Last night, President Obama called all three of the women we last mentioned as potential Supreme Court Justices and told them he had chosen the very first on our list, 55-year-old New York judge Sonia Sotomayor — despite a whisper campaign that had already questioned her intelligence and called her a “fiery Latina” instead of the more respectful “potential first Hispanic Justice.” Sotomayor has more combined experience at every level of the judicial system, than any current member of the Court:
- The Associated Press starts with Sotomayor’s compelling biography: “Sonia Sotomayor’s path to the pinnacle of the legal profession began in the 1960s at a Bronx housing project just a couple blocks from Yankee Stadium, where she and her family dealt with one struggle after another.”
- In its May 15 profile, the New York Times calls her “Baseball’s Savior” for her role in ending the 1994 baseball strike. The Times also noted that she runs what lawyers call a “hot bench,” demanding of attorneys that appear before her bench at the Court of Appeals: “questions come fast and furious and lawyers have to be fully prepared.”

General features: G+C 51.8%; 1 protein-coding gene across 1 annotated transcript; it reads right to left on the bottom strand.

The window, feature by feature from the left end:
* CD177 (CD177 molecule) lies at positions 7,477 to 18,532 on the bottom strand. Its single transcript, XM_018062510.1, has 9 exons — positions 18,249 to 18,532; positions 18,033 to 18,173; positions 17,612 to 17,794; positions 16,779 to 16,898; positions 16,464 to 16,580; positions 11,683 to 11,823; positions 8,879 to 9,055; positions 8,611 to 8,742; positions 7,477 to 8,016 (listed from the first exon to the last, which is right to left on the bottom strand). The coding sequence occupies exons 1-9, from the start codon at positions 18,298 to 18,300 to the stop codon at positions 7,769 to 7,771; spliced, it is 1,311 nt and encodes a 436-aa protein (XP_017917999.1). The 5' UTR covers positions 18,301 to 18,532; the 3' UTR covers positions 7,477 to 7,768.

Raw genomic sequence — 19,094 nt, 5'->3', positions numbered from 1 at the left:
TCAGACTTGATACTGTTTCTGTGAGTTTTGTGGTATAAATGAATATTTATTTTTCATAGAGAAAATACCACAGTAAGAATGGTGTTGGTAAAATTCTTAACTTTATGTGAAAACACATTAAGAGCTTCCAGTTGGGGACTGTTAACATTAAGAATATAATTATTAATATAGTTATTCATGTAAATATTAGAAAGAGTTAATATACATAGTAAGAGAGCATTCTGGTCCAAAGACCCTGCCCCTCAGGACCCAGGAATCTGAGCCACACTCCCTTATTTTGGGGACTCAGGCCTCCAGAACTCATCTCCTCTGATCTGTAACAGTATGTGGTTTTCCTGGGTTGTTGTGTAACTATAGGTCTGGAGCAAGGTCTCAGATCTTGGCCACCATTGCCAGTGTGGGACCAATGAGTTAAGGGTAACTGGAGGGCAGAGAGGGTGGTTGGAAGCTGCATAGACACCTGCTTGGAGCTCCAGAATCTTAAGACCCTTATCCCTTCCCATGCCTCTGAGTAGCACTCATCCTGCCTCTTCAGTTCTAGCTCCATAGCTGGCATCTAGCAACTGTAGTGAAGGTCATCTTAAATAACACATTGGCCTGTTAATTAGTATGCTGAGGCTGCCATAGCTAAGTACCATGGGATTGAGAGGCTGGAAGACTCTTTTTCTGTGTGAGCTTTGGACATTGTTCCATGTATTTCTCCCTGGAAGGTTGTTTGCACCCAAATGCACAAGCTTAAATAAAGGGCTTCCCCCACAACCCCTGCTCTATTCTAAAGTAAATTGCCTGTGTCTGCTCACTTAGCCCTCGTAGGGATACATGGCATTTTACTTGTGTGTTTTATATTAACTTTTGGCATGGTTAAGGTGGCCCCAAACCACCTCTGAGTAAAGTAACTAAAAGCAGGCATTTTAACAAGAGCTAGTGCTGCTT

- About that whisper campaign, which is likely to continue (as with all nominees): It began early with a much-discussed piece in the New Republic, which quoted comments from a judicial handbook and anonymous law clerks and questioned her intelligence and painted her as domineering, even though writer Jeffrey Rosen admitted that “I haven’t read enough of Sotomayor’s opinions to have a confident sense of them, nor have I talked to enough of Sotomayor’s detractors and supporters, to get a fully balanced picture of her strengths.”
American University law professor Darren Hutchison analyzes the written comments critics refer to in criticizing Sotomayor, and notes that “domineering” is not language normally used about male justices such as Antonin Scalia:
For Sotomayor, being a sharp interrogator and requiring lawyers to be “on top of it” are negative qualities. These traits are not negative in most men, certainly not white men… In Scalia, toughness is positive; in Sotomayor, it is nonjudicial. If Scalia asks irrelevant questions, he is just being a dutiful “law professor” trying to hold the attention of his class. If Sotomayor does the same thing, she is just interested in hearing herself talk. When Scalia duels harshly with litigants, the “spectators” watch in amazement. If Sotomayor asks tough questions, she is seen as difficult, temperamental, and excitable. The disparate treatment is too dense to deny.
As I said when I posted this on WVFC, we’ve been rooting for every woman on the shortlist. But I’ll be keeping extra-close watch on the cable-TV noise if they try to pull the “too aggressive” or “fiery Latina” or “affirmative action” card and try to stop her confirmation. And now it’s time to call my oldest friend, who first taught me that one doesn’t mess with brilliant kick-ass Puerto Rican girls.